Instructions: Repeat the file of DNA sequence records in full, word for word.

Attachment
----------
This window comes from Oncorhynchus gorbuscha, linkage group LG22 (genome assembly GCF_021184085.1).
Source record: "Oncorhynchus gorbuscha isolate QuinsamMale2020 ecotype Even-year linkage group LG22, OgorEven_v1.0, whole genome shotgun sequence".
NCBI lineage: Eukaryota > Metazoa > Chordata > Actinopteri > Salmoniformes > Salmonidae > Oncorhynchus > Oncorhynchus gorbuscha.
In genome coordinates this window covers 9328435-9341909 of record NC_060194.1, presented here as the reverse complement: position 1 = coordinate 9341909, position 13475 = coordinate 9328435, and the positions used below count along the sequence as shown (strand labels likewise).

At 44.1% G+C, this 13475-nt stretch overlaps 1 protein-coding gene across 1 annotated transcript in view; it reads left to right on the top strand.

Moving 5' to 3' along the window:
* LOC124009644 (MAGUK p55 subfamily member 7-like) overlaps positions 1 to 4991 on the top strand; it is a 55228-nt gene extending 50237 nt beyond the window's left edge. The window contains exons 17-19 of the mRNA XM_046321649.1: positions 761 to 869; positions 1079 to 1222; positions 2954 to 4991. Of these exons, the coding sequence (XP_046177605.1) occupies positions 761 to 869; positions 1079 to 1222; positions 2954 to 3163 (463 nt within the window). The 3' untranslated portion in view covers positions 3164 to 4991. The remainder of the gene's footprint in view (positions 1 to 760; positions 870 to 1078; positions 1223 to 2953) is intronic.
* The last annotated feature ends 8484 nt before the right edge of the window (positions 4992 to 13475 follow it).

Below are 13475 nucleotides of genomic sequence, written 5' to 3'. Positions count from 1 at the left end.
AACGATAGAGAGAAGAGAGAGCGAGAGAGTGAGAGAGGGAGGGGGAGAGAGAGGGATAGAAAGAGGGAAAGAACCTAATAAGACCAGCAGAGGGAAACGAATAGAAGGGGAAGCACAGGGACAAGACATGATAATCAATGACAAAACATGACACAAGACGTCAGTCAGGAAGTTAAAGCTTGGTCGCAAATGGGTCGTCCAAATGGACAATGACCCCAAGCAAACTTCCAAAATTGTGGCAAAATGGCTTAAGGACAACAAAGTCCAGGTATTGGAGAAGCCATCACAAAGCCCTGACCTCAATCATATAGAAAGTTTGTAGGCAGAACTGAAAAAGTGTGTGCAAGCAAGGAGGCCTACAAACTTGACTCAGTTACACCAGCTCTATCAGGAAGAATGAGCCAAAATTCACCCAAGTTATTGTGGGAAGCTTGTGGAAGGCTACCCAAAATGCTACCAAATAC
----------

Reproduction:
This window comes from Oncorhynchus gorbuscha, linkage group LG22 (genome assembly GCF_021184085.1).
Source record: "Oncorhynchus gorbuscha isolate QuinsamMale2020 ecotype Even-year linkage group LG22, OgorEven_v1.0, whole genome shotgun sequence".
NCBI lineage: Eukaryota > Metazoa > Chordata > Actinopteri > Salmoniformes > Salmonidae > Oncorhynchus > Oncorhynchus gorbuscha.
In genome coordinates this window covers 9328435-9341909 of record NC_060194.1, presented here as the reverse complement: position 1 = coordinate 9341909, position 13475 = coordinate 9328435, and the positions used below count along the sequence as shown (strand labels likewise).

At 44.1% G+C, this 13475-nt stretch overlaps 1 protein-coding gene across 1 annotated transcript in view; it reads left to right on the top strand.

Moving 5' to 3' along the window:
* LOC124009644 (MAGUK p55 subfamily member 7-like) overlaps positions 1 to 4991 on the top strand; it is a 55228-nt gene extending 50237 nt beyond the window's left edge. The window contains exons 17-19 of the mRNA XM_046321649.1: positions 761 to 869; positions 1079 to 1222; positions 2954 to 4991. Of these exons, the coding sequence (XP_046177605.1) occupies positions 761 to 869; positions 1079 to 1222; positions 2954 to 3163 (463 nt within the window). The 3' untranslated portion in view covers positions 3164 to 4991. The remainder of the gene's footprint in view (positions 1 to 760; positions 870 to 1078; positions 1223 to 2953) is intronic.
* The last annotated feature ends 8484 nt before the right edge of the window (positions 4992 to 13475 follow it).

Below are 13475 nucleotides of genomic sequence, written 5' to 3'. Positions count from 1 at the left end.
AACGATAGAGAGAAGAGAGAGCGAGAGAGTGAGAGAGGGAGGGGGAGAGAGAGGGATAGAAAGAGGGAAAGAACCTAATAAGACCAGCAGAGGGAAACGAATAGAAGGGGAAGCACAGGGACAAGACATGATAATCAATGACAAAACATGACACAAGACGTCAGTCAGGAAGTTAAAGCTTGGTCGCAAATGGGTCGTCCAAATGGACAATGACCCCAAGCAAACTTCCAAAATTGTGGCAAAATGGCTTAAGGACAACAAAGTCCAGGTATTGGAGAAGCCATCACAAAGCCCTGACCTCAATCATATAGAAAGTTTGTAGGCAGAACTGAAAAAGTGTGTGCAAGCAAGGAGGCCTACAAACTTGACTCAGTTACACCAGCTCTATCAGGAAGAATGAGCCAAAATTCACCCAAGTTATTGTGGGAAGCTTGTGGAAGGCTACCCAAAATGCTACCAAATAC